The upcoming energy crisis and increasing power requirements of electronic devices have drawn attention to the field of energy storage. In a paper to be published in the forthcoming issue in NANO, researchers from the China University of Petroleum (East China) have summarized the recent advances in application of 2D nanomaterials on the electrode materials of lithium-ion batteries, owing to their compelling electrochemical and mechanical properties that make them good candidates as electrodes in lit-ion batteries for high capacity and long cycle life.
Have you noticed that environmental pollution is becoming more and more serious? Have you noticed that the conflict between energy crisis and increasing power requirements of electronic device is becoming more and more sharp? So how do we tackle them? As is known to all, the use of high-performance energy storage devices, like lithium-ion batteries, is one of the effective ways. In order to obtain high capacity and long cycle life, many efforts have been made to improve the electrochemical performance of electrode materials. Owing to compelling electrochemical and mechanical properties, two-dimensional nanomaterials have been propelled to the forefront in investigations of electrode materials in recent years.
Two-dimensional nanomaterials have sheet-like structures for which the lateral size is larger than 100 nm, but the thickness is only single or few-atoms. The unique structure endows its remarkable properties, such as high specific surface area, short diffusion distances, superior electrical conductivity and electrochemical and thermal stability. According to the composition, 2D nanomaterials can be divided into five categories including element, nonmetallic compound, metallic compound, salt and organic. Two-dimensional nanomaterials are exceedingly desirable in various parts of lithium-ion batteries (anodes and cathodes).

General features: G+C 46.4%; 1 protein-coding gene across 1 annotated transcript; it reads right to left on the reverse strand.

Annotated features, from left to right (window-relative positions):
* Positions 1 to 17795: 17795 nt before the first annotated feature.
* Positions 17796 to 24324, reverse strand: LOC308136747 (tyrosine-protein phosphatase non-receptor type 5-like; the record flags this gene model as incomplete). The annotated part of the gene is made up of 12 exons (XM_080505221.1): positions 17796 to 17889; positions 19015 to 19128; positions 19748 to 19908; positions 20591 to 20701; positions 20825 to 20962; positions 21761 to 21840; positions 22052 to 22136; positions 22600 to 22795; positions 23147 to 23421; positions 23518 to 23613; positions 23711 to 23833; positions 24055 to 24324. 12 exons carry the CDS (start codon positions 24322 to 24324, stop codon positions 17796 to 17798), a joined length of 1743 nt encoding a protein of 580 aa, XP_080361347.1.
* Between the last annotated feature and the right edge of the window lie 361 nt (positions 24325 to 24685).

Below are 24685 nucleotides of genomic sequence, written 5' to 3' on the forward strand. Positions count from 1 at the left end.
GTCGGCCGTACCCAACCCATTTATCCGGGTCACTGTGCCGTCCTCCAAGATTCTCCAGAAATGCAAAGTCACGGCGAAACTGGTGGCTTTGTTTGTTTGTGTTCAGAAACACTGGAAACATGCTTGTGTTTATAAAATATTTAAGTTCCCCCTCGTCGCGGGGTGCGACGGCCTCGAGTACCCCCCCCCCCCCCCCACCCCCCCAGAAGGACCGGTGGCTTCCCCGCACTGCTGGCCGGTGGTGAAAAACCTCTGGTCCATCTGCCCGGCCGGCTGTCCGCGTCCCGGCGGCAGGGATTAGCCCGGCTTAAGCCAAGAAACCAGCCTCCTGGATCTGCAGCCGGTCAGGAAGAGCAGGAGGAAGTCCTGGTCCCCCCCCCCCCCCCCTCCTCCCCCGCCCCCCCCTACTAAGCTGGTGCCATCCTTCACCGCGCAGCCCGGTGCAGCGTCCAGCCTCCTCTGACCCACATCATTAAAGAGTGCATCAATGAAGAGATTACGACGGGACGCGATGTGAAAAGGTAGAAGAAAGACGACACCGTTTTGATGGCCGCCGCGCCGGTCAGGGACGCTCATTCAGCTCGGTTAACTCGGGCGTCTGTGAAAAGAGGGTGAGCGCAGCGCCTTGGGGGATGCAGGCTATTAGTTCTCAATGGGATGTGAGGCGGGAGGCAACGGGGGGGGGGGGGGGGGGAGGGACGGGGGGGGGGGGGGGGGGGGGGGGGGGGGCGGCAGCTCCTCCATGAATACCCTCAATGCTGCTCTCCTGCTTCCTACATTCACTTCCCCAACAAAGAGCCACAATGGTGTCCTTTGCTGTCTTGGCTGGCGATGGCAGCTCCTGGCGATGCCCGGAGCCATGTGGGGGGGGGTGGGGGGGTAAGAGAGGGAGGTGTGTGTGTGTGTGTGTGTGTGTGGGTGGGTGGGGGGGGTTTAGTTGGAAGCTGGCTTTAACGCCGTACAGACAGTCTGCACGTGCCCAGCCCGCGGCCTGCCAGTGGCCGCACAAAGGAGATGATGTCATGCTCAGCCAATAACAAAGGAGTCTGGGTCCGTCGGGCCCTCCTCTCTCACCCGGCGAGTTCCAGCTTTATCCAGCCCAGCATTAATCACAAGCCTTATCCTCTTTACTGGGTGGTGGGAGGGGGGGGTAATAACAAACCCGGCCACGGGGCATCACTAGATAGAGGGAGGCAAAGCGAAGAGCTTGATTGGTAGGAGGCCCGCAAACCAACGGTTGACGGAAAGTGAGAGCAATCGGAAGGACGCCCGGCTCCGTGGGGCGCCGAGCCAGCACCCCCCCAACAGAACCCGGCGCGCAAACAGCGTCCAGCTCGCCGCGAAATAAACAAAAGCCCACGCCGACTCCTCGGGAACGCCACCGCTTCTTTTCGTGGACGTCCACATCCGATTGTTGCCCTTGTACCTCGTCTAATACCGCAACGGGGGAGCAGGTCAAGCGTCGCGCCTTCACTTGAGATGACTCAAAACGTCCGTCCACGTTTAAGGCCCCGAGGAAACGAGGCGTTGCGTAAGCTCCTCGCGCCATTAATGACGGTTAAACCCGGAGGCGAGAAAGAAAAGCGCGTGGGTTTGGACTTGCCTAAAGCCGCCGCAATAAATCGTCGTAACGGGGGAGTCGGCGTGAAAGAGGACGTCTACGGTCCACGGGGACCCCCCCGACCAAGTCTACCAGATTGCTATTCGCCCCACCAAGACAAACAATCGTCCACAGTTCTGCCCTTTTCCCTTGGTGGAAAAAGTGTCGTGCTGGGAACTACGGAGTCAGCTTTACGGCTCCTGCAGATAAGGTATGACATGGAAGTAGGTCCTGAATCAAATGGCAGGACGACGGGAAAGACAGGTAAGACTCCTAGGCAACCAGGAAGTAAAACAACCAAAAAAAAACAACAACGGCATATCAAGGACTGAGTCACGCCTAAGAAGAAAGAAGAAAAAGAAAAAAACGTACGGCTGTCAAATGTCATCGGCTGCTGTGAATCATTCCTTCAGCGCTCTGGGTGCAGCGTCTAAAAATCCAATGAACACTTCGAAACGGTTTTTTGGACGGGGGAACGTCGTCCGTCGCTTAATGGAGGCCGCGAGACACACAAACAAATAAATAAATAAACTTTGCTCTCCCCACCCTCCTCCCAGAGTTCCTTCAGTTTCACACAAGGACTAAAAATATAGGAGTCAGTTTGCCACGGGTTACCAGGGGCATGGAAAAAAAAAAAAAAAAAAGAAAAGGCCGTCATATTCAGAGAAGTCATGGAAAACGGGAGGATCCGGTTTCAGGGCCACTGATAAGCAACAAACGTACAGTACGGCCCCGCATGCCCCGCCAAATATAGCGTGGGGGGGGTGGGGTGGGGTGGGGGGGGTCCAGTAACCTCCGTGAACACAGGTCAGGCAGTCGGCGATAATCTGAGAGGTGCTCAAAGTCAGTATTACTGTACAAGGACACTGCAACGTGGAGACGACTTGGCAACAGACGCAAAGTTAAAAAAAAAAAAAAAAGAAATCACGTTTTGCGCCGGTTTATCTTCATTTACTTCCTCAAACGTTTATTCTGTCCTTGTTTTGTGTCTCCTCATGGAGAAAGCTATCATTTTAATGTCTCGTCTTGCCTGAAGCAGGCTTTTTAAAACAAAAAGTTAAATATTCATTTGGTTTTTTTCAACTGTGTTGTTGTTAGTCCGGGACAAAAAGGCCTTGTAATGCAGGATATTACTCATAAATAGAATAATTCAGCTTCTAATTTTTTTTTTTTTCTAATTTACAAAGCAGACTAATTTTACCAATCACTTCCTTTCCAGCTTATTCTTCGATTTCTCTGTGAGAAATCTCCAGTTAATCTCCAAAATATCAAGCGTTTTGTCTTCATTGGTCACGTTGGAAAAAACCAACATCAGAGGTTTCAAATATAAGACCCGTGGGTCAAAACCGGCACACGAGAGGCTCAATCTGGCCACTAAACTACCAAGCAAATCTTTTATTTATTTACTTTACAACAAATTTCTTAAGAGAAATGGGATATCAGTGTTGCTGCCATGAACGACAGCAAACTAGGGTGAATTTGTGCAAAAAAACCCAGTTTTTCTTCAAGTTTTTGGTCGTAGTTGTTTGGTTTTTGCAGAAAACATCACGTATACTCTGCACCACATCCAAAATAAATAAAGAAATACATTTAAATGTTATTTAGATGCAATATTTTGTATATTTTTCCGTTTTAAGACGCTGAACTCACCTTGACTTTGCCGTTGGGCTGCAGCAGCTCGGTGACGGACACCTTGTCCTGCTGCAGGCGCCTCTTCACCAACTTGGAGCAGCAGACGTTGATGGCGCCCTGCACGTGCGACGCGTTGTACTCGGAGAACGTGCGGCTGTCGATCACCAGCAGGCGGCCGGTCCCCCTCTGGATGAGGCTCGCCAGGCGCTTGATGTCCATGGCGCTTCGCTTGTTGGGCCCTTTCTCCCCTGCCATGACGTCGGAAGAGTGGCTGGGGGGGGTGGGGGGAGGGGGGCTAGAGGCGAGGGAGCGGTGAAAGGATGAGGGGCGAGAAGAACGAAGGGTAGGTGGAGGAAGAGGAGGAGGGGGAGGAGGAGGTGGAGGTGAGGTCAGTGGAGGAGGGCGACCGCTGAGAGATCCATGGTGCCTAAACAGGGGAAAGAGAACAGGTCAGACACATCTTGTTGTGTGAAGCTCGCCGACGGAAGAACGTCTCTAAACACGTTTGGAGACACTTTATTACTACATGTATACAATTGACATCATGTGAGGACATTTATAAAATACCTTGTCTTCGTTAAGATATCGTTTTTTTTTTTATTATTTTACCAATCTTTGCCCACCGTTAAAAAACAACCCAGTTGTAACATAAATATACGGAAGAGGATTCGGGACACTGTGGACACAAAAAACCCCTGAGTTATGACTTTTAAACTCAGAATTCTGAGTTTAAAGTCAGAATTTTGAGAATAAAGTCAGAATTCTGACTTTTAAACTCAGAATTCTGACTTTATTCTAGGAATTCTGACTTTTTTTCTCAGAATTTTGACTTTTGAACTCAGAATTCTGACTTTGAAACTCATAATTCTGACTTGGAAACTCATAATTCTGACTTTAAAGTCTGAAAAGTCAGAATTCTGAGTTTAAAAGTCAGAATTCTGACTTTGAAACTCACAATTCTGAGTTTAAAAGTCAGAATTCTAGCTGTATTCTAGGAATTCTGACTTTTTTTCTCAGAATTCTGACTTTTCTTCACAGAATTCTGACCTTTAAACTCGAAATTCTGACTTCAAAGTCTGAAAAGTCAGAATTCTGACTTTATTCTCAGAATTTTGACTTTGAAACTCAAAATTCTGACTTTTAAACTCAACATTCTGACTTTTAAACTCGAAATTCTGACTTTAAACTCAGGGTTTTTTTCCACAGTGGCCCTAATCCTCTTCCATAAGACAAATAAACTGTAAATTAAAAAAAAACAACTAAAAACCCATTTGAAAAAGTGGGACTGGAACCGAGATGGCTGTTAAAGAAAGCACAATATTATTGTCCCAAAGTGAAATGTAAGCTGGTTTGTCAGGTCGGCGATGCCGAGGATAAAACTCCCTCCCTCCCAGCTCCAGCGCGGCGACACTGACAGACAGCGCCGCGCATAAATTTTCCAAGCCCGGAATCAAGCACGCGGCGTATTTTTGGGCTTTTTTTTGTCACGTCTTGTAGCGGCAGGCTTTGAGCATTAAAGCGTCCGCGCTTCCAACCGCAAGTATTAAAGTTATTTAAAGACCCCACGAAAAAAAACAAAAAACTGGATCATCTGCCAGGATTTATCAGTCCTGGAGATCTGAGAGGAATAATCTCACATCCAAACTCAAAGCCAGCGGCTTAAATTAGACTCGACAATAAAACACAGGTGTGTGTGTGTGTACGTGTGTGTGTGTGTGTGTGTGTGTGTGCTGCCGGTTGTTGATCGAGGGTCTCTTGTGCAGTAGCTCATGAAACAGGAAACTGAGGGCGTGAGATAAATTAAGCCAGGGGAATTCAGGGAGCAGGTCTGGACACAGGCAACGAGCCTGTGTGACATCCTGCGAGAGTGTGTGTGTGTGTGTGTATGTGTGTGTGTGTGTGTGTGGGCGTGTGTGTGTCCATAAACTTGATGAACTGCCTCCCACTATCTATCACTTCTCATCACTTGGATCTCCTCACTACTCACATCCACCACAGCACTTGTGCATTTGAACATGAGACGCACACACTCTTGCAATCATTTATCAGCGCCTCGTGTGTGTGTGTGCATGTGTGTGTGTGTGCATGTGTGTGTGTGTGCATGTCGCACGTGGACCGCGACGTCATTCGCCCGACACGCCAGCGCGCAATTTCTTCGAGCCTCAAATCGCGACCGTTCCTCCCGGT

As anodes, 2D nanomaterials provide high theoretical capacity. The famous candidates are graphene and graphene-based composite materials, including carbon nanotubes/graphene, nonmetal/graphene, transition metal oxides/graphene, sulfide/graphene and salts/graphene. Besides, there are other kinds of 2D nanomaterials which have advantages and disadvantages. For example, MoS2 shows excellent capacity and less cycling stability and rate capacity. SnO2 has low cost and toxicity and easy accessibility, but the real capacity is lower than the theoretical capacity. MXene reveals good electrical conductivity, low diffusion barrier, low open circuit voltage and high lithium capacity, but the fabrication should be further explored to improve the surface functional groups. As cathodes, 2D nanomaterials have remarkable electron transport velocity, high theoretical capacity and excellent structure stability. It is subdivided into four categories: 1) graphene related materials (graphene modified LiFePO4, LiCoO2, LiMn2O4, etc), which improve cycling performance of traditional cathode materials; 2) V2O5, which has higher theoretical capacity; 3) Li2MSiO4, which offers good thermal stability; 4) others (covalent organic frameworks), which exhibits excellent rechargeability. Concerning the layered structure, 2D nanomaterials is easily assembled into flexible lithium-ion batteries, especially graphene and graphene-based composite materials. It conforms with the development of portable electronic products.
At last, the specific anode and cathode materials and their corresponding effect are summarized. There is thereby an urgent need but it is still a significant challenge to improve production rate and control the precise structure of 2D nanomaterials. This review helps us to reveal the recent research progress of 2D nanomaterials in lithium-ion batteries, realize the challenge and predict the future researches.
The team is currently exploring the syntheses and assembly of nanomaterials and the application of nanomaterials in energy storage and environmental engineering. Additional co-authors of the paper are Teng Wang, Zhiyuan Han and Lingtong Li from China University of Petroleum (East China) and Xin Wu from Colorado School of Mines.